Upward – Corporate Worship

Every disciple should be regularly and faithfully participating in corporate worship in a local church. The gathering of the saints to sing God’s praises and hear God’s Word is a non-negotiable means of grace as well as a weekly reminder of our identity as persons-in-community. While this may be something easily assumed, the research shows today that more and more professing Christians and church members find faithful participation in weekly corporate worship as optional. The more secular and post-Christian our society becomes, the more it will pressure and push Christians to conform to its mold, especially with its attitude toward the Lord’s Day. We must be careful and intentional to develop godly rhythms that give sacred preeminence to the gathering of the saints above all institutions of human origin (including sports, concerts, hobbies, etc.).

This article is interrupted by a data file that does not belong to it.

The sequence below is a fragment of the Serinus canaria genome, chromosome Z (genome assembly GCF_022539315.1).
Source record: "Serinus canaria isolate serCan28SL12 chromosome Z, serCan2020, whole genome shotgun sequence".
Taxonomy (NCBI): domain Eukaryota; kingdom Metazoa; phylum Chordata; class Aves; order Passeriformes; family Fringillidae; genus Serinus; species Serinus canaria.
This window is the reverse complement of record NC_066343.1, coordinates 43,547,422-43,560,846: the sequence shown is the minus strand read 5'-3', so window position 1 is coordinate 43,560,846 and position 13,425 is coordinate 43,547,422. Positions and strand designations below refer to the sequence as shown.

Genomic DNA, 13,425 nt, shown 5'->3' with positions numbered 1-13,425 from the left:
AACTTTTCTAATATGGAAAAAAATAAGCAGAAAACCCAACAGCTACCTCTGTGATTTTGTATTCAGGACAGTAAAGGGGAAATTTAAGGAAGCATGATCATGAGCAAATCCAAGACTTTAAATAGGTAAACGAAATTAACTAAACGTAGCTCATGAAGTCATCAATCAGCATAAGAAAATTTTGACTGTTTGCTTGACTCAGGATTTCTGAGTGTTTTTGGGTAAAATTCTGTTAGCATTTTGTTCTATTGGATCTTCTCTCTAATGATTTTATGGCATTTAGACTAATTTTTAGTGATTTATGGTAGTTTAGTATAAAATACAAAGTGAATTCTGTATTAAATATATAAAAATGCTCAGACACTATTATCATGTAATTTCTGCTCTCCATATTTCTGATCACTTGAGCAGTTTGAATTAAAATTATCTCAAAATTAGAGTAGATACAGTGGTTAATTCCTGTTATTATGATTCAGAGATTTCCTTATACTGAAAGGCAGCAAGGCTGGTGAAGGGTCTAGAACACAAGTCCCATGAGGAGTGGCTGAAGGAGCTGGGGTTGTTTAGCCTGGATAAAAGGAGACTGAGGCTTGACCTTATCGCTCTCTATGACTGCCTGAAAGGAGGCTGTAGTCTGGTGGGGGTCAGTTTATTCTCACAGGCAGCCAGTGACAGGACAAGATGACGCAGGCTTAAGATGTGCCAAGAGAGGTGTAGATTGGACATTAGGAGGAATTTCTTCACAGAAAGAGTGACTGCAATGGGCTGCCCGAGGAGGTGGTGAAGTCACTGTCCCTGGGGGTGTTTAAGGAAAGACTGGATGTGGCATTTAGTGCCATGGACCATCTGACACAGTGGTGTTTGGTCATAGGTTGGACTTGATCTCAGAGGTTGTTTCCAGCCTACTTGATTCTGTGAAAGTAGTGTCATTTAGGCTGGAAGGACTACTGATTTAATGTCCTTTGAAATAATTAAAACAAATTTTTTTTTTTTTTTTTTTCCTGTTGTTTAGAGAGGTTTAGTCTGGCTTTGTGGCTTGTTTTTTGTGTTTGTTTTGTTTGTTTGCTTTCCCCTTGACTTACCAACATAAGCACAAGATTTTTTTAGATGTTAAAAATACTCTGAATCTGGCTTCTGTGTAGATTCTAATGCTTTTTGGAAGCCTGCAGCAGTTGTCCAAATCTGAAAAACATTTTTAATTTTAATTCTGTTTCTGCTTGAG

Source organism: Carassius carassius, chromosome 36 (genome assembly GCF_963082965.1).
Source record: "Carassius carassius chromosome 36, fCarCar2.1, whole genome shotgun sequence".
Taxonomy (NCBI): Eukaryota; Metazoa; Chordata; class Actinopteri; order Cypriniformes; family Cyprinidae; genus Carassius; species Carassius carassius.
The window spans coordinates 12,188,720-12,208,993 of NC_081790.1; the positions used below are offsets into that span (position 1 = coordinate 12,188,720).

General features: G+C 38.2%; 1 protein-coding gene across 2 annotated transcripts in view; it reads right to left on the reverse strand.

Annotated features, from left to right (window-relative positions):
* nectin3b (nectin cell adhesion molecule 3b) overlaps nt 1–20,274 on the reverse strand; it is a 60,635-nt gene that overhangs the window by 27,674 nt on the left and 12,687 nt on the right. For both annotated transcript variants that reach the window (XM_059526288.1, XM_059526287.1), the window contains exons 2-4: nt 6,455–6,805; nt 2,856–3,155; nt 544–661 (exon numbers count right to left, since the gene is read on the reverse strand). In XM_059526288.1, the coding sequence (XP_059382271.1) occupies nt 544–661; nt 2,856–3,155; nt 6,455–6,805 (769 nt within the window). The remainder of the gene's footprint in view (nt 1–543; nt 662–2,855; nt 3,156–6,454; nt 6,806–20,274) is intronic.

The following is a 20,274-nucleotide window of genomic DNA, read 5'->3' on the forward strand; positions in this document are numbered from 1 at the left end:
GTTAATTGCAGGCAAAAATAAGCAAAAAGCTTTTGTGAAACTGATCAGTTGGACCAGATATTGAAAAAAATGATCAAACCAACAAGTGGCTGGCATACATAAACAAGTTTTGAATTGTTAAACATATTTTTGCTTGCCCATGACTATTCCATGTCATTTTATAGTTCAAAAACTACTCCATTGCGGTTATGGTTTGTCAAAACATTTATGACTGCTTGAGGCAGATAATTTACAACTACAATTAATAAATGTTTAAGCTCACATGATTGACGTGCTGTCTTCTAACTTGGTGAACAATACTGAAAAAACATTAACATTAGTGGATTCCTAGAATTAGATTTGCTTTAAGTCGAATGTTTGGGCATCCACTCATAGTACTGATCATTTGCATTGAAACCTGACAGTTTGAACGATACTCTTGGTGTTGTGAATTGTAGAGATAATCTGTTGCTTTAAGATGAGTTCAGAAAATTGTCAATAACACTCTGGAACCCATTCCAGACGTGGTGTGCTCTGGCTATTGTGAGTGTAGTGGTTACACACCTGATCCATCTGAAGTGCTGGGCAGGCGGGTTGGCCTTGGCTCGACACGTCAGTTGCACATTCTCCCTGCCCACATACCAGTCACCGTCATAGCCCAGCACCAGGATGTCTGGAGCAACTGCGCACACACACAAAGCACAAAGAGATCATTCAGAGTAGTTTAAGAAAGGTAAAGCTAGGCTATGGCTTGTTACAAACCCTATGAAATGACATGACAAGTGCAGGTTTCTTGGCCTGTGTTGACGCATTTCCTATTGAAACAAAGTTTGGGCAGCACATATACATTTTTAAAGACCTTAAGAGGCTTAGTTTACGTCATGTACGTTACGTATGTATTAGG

Inward – Gospel Community

Christians gather in corporate worship and scatter in gospel communities of light in the world. Whether you call them small groups, life groups, growth groups, or gospel communities, the structure of shared living within a context of deepening relationships are critical to the health of a disciple. Gospel communities are places where we discover the gospel depths, discover our own identity in Christ, and discover others as we press into knowing God and one another. It is an inward movement because God works in us through gospel communities to enable us to love Him and love one another as disciples committed to God and one another.

Outward – Spirit-led Service

The Spirit of God has sovereignty given to each disciple gifts and abilities for the purpose of edifying the church and evangelizing the world. Therefore, it is a matter of stewardship for each disciple to discover, develop, and deploy these gifts and abilities for those very purposes as Spirit-led, Spirit-equipped, and Spirit-empowered followers of Jesus. When each disciple is actively involved in service to others, the ministry of the saints brilliantly displays the beauty of Christ as we function as His hands and feet to one another and to the world.